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Developing a large scale Search Engine Leonidas Akritidis Monday 6/10/2008 Department of Computer And Communication Engineering University of Thessaly,

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Παρουσίαση με θέμα: "Developing a large scale Search Engine Leonidas Akritidis Monday 6/10/2008 Department of Computer And Communication Engineering University of Thessaly,"— Μεταγράφημα παρουσίασης:

1 Developing a large scale Search Engine Leonidas Akritidis Monday 6/10/2008 Department of Computer And Communication Engineering University of Thessaly, Volos, Hellas

2 Introduction Δεδομένα  Web Search: Κυριαρχεί η Google, με innovative τεχνολογίες από διακεκριμένους επιστήμονες.  Vertical Searches: Σποραδικές προσπάθειες με λίγες δημοσιεύσεις και αρκετό πεδίο έρευνας.  Vertical Search Engines: Υπάρχουν αρκετές στο web για διάφορα θέματα.  Products, News, Blogs, Tickets, Hotels, Scientific Articles.  Κατά μεγάλο ποσοστό βασίζονται στους έτοιμους full- text indexes των RDBMS (mySQL κτλ).

3 Motivations  Θέλουμε περισσότερη ευελιξία στο vertical search. Πχ οι full text indexes δεν υποστηρίζουν stemming, ranked queries (μόνο boolean). Επιπλέον δεν υποστηρίζονται όλες οι γλώσσες.  Για μεγάλο όγκο δεδομένων απαιτούν data centers: Δεν υπάρχει text και index compression.  Είναι τελικά αρκετά αργές (λόγω και του προηγούμενου).  Δεν υπάρχει έλεγχος στο parallelization. Εφαρμόζεται η τεχνική horizontal partitioning των RDBMS.  Δεν υπάρχει έλεγχος στο caching. Τα RDBMS αποθηκεύουν στην cache τα περισσότερο recent data και όχι τα πιο hot.  Well controlled collections.  Είναι ανεπτυγμένες σε scripting γλώσσες που τρέχουν σε layers πάνω από C/C++. (πχ PHP: δεν υπάρχει έλεγχος στη μνήμη που καταναλώνουμε, ούτε και μπορούμε να έχουμε data μόνιμα στη μνήμη).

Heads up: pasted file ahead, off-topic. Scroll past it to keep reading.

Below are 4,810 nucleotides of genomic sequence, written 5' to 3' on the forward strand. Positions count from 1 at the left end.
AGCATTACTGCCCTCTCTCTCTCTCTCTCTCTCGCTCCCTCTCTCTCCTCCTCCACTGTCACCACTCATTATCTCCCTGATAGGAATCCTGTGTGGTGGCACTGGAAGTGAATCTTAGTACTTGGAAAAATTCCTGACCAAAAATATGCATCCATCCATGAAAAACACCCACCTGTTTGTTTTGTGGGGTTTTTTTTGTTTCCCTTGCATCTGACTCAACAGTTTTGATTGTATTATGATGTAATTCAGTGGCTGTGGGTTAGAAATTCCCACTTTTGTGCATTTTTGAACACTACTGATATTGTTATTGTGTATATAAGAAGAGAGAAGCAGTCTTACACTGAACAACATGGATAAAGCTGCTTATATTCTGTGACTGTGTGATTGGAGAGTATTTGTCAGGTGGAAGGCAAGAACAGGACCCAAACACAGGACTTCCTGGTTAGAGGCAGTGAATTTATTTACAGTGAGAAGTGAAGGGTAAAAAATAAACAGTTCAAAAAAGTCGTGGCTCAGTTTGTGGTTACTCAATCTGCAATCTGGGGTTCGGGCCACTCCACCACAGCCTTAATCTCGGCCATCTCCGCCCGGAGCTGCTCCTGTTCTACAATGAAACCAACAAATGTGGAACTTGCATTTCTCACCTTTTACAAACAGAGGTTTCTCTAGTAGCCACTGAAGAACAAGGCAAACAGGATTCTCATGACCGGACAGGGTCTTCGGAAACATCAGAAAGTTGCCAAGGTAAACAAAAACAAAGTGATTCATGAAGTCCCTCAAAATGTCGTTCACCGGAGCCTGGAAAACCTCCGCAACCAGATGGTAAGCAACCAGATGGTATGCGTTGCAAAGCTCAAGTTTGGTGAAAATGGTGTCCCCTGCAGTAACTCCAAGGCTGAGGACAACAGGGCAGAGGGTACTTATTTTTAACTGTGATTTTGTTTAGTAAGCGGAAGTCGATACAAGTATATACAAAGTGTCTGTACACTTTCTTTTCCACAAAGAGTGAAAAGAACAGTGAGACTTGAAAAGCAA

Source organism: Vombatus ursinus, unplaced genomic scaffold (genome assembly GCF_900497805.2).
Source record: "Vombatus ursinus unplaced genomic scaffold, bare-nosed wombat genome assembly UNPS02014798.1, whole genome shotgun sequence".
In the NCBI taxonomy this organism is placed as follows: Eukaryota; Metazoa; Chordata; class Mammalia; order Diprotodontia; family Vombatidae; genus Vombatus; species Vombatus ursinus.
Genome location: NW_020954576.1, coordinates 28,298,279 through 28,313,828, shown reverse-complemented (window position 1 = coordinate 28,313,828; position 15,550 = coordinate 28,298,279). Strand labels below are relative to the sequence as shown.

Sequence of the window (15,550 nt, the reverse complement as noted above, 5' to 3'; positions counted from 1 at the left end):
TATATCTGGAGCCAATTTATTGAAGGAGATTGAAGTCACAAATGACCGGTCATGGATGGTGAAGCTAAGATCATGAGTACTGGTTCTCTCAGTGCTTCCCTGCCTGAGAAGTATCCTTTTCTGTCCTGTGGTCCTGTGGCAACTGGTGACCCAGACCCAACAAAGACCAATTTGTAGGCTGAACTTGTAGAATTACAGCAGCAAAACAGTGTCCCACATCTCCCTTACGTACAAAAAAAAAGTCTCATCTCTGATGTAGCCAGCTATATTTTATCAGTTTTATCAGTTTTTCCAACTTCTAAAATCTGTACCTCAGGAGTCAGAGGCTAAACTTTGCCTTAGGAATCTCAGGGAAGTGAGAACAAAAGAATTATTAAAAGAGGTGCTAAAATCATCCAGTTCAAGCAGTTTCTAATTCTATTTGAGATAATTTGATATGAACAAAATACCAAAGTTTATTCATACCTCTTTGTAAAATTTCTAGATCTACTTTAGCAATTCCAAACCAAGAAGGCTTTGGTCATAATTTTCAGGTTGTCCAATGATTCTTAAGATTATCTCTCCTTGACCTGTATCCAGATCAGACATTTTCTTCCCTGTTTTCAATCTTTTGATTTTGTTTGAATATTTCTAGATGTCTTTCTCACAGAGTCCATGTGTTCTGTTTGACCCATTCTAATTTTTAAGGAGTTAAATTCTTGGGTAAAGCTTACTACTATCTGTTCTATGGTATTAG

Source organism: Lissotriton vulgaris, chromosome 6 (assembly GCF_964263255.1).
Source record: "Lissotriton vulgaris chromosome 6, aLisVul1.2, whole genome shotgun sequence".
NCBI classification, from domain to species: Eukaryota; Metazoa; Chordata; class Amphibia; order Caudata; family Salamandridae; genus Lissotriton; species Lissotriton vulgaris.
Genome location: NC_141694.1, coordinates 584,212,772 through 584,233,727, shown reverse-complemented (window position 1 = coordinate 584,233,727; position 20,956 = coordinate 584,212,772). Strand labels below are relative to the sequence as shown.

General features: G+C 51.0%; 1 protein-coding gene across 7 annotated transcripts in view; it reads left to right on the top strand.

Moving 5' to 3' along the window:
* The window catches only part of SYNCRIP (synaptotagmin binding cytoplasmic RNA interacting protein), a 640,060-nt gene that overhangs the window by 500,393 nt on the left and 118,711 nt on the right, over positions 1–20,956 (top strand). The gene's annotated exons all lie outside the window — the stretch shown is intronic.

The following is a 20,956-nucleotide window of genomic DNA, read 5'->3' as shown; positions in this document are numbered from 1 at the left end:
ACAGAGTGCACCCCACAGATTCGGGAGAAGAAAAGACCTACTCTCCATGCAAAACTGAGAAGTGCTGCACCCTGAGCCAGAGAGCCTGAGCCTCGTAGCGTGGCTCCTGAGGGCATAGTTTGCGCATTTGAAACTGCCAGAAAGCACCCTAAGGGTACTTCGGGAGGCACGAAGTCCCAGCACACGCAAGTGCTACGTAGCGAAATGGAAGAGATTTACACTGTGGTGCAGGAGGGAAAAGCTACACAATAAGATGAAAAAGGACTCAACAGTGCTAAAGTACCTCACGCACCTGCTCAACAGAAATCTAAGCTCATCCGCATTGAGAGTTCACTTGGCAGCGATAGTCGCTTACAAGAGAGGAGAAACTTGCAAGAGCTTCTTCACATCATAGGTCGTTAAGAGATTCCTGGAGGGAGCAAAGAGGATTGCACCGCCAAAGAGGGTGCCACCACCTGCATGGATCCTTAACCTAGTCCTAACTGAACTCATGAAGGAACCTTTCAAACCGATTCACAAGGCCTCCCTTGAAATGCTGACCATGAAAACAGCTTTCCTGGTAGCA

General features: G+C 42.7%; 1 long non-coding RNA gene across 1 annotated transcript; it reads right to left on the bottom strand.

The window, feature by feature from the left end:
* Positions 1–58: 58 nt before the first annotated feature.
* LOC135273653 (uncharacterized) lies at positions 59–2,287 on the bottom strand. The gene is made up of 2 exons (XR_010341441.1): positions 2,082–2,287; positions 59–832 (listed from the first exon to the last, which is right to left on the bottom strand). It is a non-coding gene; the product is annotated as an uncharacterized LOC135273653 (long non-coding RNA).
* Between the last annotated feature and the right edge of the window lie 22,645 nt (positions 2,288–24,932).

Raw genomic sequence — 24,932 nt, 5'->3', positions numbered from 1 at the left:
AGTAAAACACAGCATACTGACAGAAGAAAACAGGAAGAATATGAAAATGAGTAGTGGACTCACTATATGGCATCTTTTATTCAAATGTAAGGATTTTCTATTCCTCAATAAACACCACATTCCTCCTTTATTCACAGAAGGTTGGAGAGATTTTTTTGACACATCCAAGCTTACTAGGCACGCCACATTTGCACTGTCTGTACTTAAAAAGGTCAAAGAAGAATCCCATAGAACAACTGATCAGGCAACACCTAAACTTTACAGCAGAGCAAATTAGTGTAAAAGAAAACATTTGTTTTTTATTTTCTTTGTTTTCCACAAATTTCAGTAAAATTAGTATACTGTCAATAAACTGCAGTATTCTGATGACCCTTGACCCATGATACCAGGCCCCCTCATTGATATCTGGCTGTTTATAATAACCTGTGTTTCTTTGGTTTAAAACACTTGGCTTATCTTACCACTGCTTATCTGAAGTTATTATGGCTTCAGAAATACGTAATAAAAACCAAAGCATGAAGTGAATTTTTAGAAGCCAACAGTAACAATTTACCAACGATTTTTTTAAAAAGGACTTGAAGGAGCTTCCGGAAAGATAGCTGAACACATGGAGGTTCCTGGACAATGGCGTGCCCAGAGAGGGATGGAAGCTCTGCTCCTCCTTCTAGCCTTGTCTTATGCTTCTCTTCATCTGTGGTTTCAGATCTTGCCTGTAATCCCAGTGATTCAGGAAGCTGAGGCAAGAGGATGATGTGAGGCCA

4 A new search engine Αναπτύσσουμε μία νέα search engine ώστε:  Να δίνει καλύτερα αποτελέσματα από τις υπάρχουσες.  Να είναι γρηγορότερη  Να δίνει δικαίωμα για searching σε θεματικές περιοχές που οι υπόλοιπες αγνοούν.  Να λύσει τεχνολογικά/τεχνικά προβλήματα πάνω στο indexing and/or querying.

5 XML  Μέσω της XML διακινείται σήμερα στο web σχεδόν όλη η semi- structured πληροφορία.  RSS Feeds (News).  Product Feeds.  Blog Articles.  Εισητήρια αεροπορικών εταιριών.  Sitemaps (XML documents φτιαγμένα ειδικά για τους crawlers των search engines που ενημερώνουν για το ποιες σελίδες υπάρχουν στο site).  Κρατήσεις Ξενοδοχείων.

6 XML Document Collections  Not very well controlled. Δε γνωρίζουμε επακριβώς τι θα συναντήσουμε, αλλά έχουμε μια ιδέα για το structure του εγγράφου (ούτε TREC Document, ούτε web page).  Τα web documents που δεικτοδοτεί μια search engine, είναι συνήθως περιορισμένα σε μέγεθος και σπάνια ξεπερνούν το 1 MB. Τα XML documents μπορούν να έχουν μέγεθος εκατοντάδων ΜΒ.  Στις web search engines, ένα αρχείο ταυτίζεται με ένα document και λαμβάνει ένα document id. Τα XML Files περιέχουν πολλαπλά documents τα οποία πρέπει να αποκτήσουν ids.  Additional parsing has to be applied to receive the attribute of an entry.  A product index needs to be updated more often than the standard structures that store document collections. For example, a price of a product can be updated several times within a month or a week.